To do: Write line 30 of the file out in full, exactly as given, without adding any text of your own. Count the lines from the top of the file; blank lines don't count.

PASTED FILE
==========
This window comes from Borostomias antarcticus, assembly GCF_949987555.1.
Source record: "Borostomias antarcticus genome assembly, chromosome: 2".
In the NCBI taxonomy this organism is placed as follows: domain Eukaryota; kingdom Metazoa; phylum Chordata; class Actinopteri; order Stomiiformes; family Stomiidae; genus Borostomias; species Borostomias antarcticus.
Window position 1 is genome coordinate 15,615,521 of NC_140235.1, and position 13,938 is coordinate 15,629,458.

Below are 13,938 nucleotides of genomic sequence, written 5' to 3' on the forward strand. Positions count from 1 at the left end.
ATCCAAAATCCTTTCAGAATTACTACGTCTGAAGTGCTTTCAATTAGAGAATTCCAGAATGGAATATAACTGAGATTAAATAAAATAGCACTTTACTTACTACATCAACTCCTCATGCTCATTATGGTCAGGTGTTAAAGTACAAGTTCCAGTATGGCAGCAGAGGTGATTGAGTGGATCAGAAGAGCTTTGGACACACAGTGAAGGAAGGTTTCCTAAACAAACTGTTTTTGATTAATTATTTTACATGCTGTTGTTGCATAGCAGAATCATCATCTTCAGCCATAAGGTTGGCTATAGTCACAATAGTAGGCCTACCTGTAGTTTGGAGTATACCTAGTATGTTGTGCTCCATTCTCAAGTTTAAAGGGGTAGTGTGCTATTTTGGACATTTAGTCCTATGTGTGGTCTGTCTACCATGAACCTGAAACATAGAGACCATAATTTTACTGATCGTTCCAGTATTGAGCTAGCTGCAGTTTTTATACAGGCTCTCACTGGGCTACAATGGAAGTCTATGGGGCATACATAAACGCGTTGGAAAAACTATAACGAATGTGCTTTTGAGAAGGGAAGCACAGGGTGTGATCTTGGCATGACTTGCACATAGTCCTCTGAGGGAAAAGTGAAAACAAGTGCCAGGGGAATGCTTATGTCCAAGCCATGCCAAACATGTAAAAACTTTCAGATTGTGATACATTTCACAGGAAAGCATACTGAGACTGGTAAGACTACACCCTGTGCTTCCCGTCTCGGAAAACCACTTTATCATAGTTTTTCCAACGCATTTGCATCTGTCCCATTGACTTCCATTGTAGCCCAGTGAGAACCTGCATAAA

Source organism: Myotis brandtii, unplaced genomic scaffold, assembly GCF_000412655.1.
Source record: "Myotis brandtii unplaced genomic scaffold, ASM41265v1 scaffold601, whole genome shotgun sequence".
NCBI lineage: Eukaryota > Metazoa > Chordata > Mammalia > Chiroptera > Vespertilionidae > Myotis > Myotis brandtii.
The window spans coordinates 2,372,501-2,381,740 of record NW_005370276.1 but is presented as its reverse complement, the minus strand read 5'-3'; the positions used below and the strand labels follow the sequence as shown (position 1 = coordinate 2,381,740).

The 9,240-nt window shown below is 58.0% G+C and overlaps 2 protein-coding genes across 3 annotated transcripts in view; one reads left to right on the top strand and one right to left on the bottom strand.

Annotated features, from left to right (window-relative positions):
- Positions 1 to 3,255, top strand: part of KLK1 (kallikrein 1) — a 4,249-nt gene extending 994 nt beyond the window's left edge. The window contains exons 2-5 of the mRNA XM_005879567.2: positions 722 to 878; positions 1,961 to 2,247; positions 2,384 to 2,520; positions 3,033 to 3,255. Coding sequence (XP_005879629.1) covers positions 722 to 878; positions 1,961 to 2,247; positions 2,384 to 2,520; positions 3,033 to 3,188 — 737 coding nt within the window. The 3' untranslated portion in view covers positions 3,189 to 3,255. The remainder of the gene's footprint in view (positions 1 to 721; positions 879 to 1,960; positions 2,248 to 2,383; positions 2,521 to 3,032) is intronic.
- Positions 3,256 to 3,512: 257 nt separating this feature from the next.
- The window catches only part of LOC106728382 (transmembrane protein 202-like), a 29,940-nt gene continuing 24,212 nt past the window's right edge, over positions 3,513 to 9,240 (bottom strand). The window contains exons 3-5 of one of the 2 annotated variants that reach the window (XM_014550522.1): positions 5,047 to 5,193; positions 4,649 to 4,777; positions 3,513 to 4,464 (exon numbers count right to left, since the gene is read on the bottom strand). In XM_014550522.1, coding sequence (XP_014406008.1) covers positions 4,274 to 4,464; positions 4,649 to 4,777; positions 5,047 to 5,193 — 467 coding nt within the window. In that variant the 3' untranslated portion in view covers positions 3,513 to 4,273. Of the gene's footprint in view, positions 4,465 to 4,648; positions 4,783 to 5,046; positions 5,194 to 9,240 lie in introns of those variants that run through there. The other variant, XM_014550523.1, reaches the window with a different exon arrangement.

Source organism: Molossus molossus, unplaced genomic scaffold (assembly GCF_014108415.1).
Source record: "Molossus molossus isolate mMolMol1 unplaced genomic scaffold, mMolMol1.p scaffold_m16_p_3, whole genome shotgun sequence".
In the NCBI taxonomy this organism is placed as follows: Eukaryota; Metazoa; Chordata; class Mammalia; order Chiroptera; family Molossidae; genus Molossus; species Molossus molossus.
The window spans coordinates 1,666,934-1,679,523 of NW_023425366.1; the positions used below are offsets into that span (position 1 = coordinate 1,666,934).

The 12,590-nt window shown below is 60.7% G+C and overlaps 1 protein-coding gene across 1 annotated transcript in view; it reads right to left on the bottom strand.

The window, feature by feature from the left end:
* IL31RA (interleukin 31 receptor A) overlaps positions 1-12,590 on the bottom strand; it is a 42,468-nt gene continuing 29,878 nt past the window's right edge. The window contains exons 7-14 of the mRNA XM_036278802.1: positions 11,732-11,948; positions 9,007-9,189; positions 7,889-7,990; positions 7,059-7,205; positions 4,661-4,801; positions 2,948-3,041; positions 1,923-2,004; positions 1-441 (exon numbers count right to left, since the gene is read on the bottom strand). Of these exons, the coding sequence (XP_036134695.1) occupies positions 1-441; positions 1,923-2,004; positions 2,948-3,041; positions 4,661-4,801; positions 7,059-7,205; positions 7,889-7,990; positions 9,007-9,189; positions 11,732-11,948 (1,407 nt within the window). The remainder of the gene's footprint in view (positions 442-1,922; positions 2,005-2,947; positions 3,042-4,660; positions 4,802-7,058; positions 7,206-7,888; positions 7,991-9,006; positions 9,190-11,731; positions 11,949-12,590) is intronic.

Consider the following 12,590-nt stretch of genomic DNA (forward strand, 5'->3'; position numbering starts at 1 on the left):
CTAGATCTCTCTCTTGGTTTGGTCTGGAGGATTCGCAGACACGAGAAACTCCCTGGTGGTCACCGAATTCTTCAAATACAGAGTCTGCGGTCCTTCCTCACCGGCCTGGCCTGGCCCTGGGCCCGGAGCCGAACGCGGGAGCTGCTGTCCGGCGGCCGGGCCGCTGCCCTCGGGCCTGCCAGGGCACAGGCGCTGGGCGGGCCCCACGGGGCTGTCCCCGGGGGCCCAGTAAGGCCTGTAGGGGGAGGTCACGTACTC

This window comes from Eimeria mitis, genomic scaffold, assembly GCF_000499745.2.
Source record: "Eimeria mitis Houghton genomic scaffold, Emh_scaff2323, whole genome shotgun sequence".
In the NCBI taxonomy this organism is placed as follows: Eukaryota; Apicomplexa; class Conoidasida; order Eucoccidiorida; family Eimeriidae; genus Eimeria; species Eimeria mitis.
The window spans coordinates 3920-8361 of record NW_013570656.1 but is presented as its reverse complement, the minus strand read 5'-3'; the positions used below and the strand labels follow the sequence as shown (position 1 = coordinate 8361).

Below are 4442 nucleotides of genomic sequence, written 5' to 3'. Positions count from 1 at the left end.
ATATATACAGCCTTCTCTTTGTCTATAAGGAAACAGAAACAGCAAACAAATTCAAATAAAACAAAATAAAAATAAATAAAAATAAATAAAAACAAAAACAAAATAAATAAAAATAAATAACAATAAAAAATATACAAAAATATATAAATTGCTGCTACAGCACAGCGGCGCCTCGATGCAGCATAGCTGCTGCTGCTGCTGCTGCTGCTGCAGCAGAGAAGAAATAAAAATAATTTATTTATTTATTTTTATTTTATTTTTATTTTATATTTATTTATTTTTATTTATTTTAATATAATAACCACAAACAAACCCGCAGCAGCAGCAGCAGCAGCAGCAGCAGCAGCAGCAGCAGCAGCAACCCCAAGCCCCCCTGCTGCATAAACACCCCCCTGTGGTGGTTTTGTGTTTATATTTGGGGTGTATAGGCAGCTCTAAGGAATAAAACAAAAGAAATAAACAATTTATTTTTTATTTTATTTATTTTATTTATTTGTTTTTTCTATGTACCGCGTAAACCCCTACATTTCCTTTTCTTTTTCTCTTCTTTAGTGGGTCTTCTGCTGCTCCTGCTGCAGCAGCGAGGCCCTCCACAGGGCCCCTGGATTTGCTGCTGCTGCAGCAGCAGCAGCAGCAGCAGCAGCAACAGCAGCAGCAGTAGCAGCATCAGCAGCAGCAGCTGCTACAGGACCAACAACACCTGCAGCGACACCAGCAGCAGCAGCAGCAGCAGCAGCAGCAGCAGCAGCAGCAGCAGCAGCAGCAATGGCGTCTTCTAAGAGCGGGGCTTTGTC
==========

ATATATACAGCCTTCTCTTTGTCTATAAGGAAACAGAAACAGCAAACAAATTCAAATAAAACAAAATAAAAATAAATAAAAATAAATAAAAACAAAAACAAAATAAATAAAAATAAATAACAATAAAAAATATACAAAAATATATAAATTGCTGCTACAGCACAGCGGCGCCTCGATGCAGCATAGCTGCTGCTGCTGCTGCTGCTGCTGCAGCAGAGAAGAAATAAAAATAATTTATTTATTTATTTTTATTTTATTTTTATTTTATATTTATTTATTTTTATTTATTTTAATATAATAACCACAAACAAACCCGCAGCAGCAGCAGCAGCAGCAGCAGCAGCAGCAGCAGCAGCAGCAACCCCAAGCCCCCCTGCTGCATAAACACCCCCCTGTGGTGGTTTTGTGTTTATATTTGGGGTGTATAGGCAGCTCTAAGGAATAAAACAAAAGAAATAAACAATTTATTTTTTATTTTATTTATTTTATTTATTTGTTTTTTCTATGTACCGCGTAAACCCCTACATTTCCTTTTCTTTTTCTCTTCTTTAGTGGGTCTTCTGCTGCTCCTGCTGCAGCAGCGAGGCCCTCCACAGGGCCCCTGGATTTGCTGCTGCTGCAGCAGCAGCAGCAGCAGCAGCAGCAACAGCAGCAGCAGTAGCAGCATCAGCAGCAGCAGCTGCTACAGGACCAACAACACCTGCAGCGACACCAGCAGCAGCAGCAGCAGCAGCAGCAGCAGCAGCAGCAGCAGCAGCAGCAGCAATGGCGTCTTCTAAGAGCGGGGCTTTGTC